“Workers are quitting their jobs. A lot of them.” (Lufkin, 2021) 
In August of 2021, for the first time ever, the number of open jobs in the UK surpassed 1 million. Several factors are at play here—poor working conditions, concerns surrounding Covid-19, and changes to how we want to work—and analysts are identifying more as the data continues to pile up. Some sectors typically have a higher turnover rate, such as food service and retail, but that is no reason to shrug off the data—there are lessons to be learned about what causes staff to leave an organisation. Yet, perhaps more importantly, there are lessons to learn about what can cause staff to stay with an organisation. 
Training your staff shows them they are valuable members of your organisation, and by making them feel worthwhile and invested in, they are far more likely to stay part of the team. Recruiting new staff can cost a great deal of time and money; the better option is to retain the staff you already have. The provision of adequate training gives you more control over the turnover rate at your organisation, as training courses provide several opportunities to set the culture and ethos of the workplace. Often, good trainers will send staff back to work feeling refreshed and ready to make a difference; and therefore, less likely to feel despondent or seek new employment. 
Sometimes organisations grow in such a way that many employees never have a chance to meet one another. This can lead to a sense of disconnectedness, as a staff member may have little idea of how they fit into the larger structure of the business. During training courses there can be opportunities for staff to sit down—perhaps with a coffee and a biscuit—with people they may not have had the chance to meet before, and establish stronger relationships between the team. 
An organisation with a high turnover rate, even before the Great Resignation began, could also benefit from investing in training. By ensuring a standardized level of training, you can be sure that each successive employee is being trained to the level set down by other staff members. If these members of staff have been properly invested in, and feel valued by the organisation, they will pass on this ethos to the newer employees. This could lower the turnover rate, make staff feel happier in the workplace, and lead to growth for your business. Customers who get to interact with happy and engaged staff are more likely to return for more.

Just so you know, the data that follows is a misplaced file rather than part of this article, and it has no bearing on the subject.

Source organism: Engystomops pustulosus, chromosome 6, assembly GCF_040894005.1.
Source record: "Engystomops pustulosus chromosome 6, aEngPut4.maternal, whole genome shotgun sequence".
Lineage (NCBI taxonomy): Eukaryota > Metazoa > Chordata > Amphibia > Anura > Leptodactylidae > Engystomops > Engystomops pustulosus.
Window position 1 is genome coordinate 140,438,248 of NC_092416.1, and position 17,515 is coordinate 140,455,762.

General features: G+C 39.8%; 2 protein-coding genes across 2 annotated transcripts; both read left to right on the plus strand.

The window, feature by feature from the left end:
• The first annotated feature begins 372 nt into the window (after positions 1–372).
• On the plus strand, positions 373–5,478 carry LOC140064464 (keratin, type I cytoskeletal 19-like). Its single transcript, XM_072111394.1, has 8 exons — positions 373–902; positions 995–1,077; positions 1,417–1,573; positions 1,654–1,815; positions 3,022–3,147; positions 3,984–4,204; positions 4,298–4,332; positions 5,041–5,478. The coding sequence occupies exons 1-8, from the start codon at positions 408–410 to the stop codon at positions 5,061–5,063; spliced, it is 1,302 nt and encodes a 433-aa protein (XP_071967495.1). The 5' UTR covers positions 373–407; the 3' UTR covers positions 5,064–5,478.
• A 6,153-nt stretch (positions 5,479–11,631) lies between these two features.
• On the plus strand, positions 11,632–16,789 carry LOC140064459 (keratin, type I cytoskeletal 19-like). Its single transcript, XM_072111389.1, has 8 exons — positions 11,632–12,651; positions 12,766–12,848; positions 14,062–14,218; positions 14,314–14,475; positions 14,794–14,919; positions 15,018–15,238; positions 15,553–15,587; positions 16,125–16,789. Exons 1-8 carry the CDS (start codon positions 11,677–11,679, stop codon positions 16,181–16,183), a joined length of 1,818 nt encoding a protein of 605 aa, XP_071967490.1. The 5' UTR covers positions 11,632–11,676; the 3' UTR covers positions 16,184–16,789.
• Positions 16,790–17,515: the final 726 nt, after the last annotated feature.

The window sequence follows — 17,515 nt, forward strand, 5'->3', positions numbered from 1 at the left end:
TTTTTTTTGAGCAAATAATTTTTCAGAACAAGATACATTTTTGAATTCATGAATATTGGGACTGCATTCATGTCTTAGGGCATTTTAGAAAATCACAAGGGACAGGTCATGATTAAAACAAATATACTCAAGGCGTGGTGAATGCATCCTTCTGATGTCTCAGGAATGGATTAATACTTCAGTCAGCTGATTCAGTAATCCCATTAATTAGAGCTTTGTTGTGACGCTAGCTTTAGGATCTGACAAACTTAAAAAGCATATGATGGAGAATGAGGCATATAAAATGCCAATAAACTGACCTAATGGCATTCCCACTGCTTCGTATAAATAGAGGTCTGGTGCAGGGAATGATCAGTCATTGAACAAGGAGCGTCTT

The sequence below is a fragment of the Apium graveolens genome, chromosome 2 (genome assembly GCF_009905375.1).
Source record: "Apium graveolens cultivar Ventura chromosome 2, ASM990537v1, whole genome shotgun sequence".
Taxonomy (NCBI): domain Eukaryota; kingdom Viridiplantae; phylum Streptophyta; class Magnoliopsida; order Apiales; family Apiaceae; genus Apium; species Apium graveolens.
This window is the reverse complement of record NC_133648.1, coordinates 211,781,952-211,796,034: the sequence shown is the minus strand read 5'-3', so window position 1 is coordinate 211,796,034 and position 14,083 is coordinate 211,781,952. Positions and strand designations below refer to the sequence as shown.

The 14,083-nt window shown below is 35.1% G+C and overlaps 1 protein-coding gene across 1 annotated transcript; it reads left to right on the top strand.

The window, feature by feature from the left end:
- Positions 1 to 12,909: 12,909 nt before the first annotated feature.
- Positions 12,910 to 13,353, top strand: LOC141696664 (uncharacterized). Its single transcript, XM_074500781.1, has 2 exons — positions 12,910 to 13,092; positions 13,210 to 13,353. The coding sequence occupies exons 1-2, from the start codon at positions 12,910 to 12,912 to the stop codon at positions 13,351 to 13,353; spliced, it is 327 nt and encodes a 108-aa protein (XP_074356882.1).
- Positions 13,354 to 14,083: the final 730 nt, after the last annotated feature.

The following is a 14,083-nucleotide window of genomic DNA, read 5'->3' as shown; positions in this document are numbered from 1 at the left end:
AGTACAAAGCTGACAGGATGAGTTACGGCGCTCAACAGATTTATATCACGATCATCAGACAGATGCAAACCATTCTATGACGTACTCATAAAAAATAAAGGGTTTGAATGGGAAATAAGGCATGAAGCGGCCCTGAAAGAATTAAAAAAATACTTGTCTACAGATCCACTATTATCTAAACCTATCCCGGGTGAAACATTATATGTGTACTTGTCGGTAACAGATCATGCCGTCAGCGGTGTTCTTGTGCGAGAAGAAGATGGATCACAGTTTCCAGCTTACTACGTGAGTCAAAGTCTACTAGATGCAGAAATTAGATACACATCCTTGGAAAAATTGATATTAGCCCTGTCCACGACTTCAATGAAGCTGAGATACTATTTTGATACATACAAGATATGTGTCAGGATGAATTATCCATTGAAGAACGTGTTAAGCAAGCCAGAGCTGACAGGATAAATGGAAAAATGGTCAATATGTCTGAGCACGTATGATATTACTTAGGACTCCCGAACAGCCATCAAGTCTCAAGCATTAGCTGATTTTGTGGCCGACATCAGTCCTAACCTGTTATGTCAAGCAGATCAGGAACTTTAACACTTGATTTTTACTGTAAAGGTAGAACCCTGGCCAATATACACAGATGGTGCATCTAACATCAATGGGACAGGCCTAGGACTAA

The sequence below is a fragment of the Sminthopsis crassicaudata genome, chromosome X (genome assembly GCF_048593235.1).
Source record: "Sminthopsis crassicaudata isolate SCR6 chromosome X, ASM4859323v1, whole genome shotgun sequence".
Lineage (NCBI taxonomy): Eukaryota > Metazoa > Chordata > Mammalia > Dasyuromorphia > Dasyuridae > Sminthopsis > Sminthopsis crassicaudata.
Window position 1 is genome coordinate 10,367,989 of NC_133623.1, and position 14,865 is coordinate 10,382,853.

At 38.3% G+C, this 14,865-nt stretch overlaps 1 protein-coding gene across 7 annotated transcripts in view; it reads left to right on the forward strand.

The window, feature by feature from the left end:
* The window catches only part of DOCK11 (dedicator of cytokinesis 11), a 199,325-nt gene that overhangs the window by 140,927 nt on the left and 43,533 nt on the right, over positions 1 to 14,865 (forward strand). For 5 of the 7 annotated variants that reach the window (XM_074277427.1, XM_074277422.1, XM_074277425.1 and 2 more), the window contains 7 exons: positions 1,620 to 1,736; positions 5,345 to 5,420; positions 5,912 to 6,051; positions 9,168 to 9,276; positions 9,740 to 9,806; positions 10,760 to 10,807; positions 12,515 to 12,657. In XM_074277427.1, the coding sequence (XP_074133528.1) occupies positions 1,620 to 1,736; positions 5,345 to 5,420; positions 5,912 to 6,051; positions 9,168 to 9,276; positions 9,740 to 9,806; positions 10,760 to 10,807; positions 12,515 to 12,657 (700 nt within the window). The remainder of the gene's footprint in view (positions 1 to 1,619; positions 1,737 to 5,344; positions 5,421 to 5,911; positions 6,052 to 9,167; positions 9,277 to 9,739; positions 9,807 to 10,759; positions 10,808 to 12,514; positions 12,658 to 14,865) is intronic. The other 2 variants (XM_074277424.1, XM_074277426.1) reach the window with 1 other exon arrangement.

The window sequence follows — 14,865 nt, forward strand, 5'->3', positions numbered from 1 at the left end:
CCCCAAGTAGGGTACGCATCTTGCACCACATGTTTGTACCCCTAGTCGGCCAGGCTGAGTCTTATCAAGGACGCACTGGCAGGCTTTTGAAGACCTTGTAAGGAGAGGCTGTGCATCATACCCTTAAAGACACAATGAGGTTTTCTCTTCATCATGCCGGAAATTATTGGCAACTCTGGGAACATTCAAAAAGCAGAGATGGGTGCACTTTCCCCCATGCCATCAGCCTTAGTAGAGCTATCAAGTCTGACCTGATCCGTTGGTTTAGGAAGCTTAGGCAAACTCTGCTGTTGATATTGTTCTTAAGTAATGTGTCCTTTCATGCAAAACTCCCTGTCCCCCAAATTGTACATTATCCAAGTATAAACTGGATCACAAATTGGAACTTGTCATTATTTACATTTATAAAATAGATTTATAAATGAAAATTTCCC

In the long-term, there are few investments more rewarding than training your staff. By putting their development at the top of the to-do list, your staff will feel truly valued in their workplace; and your business will be stronger for it. One of my specialities is Management Training, and in that course I put “investing in training” as a central component for success. In the coming weeks, I will be writing more about how to use training as a tool for growth and positive change in an organisation; the full text is always posted here on the EST website, but following us on LinkedIn will also let you stay up to date. 
If you’d like to find out more about the value of training, book a training course, or discuss how EST might help your staff, please do not hesitate to call or email me. 
David Hewitt 
07485 099 309 
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